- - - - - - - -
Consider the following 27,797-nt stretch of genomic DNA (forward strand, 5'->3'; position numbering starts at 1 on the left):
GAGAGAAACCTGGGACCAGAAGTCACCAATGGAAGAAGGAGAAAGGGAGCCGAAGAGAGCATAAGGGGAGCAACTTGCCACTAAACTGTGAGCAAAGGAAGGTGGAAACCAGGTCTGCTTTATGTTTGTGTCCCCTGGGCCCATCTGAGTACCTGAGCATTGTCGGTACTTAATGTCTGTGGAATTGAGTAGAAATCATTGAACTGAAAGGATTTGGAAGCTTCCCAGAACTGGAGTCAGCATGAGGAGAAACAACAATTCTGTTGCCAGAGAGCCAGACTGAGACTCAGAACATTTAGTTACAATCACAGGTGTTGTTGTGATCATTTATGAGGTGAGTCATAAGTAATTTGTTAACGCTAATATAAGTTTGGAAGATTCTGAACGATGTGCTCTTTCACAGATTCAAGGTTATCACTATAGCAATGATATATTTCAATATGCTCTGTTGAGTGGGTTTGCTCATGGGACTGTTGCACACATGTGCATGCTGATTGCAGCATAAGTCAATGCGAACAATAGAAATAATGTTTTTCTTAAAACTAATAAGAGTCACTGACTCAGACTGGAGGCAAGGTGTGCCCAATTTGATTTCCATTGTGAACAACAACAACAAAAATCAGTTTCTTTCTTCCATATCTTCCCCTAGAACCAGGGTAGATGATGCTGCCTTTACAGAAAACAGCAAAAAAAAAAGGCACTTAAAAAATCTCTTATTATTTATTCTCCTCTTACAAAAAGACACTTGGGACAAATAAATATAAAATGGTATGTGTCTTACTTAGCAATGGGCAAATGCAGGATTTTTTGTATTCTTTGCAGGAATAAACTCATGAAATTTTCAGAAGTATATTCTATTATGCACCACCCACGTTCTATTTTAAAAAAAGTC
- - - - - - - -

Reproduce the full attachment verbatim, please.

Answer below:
Consider the following 27,797-nt stretch of genomic DNA (forward strand, 5'->3'; position numbering starts at 1 on the left):
GAGAGAAACCTGGGACCAGAAGTCACCAATGGAAGAAGGAGAAAGGGAGCCGAAGAGAGCATAAGGGGAGCAACTTGCCACTAAACTGTGAGCAAAGGAAGGTGGAAACCAGGTCTGCTTTATGTTTGTGTCCCCTGGGCCCATCTGAGTACCTGAGCATTGTCGGTACTTAATGTCTGTGGAATTGAGTAGAAATCATTGAACTGAAAGGATTTGGAAGCTTCCCAGAACTGGAGTCAGCATGAGGAGAAACAACAATTCTGTTGCCAGAGAGCCAGACTGAGACTCAGAACATTTAGTTACAATCACAGGTGTTGTTGTGATCATTTATGAGGTGAGTCATAAGTAATTTGTTAACGCTAATATAAGTTTGGAAGATTCTGAACGATGTGCTCTTTCACAGATTCAAGGTTATCACTATAGCAATGATATATTTCAATATGCTCTGTTGAGTGGGTTTGCTCATGGGACTGTTGCACACATGTGCATGCTGATTGCAGCATAAGTCAATGCGAACAATAGAAATAATGTTTTTCTTAAAACTAATAAGAGTCACTGACTCAGACTGGAGGCAAGGTGTGCCCAATTTGATTTCCATTGTGAACAACAACAACAAAAATCAGTTTCTTTCTTCCATATCTTCCCCTAGAACCAGGGTAGATGATGCTGCCTTTACAGAAAACAGCAAAAAAAAAAGGCACTTAAAAAATCTCTTATTATTTATTCTCCTCTTACAAAAAGACACTTGGGACAAATAAATATAAAATGGTATGTGTCTTACTTAGCAATGGGCAAATGCAGGATTTTTTGTATTCTTTGCAGGAATAAACTCATGAAATTTTCAGAAGTATATTCTATTATGCACCACCCACGTTCTATTTTAAAAAAAGTC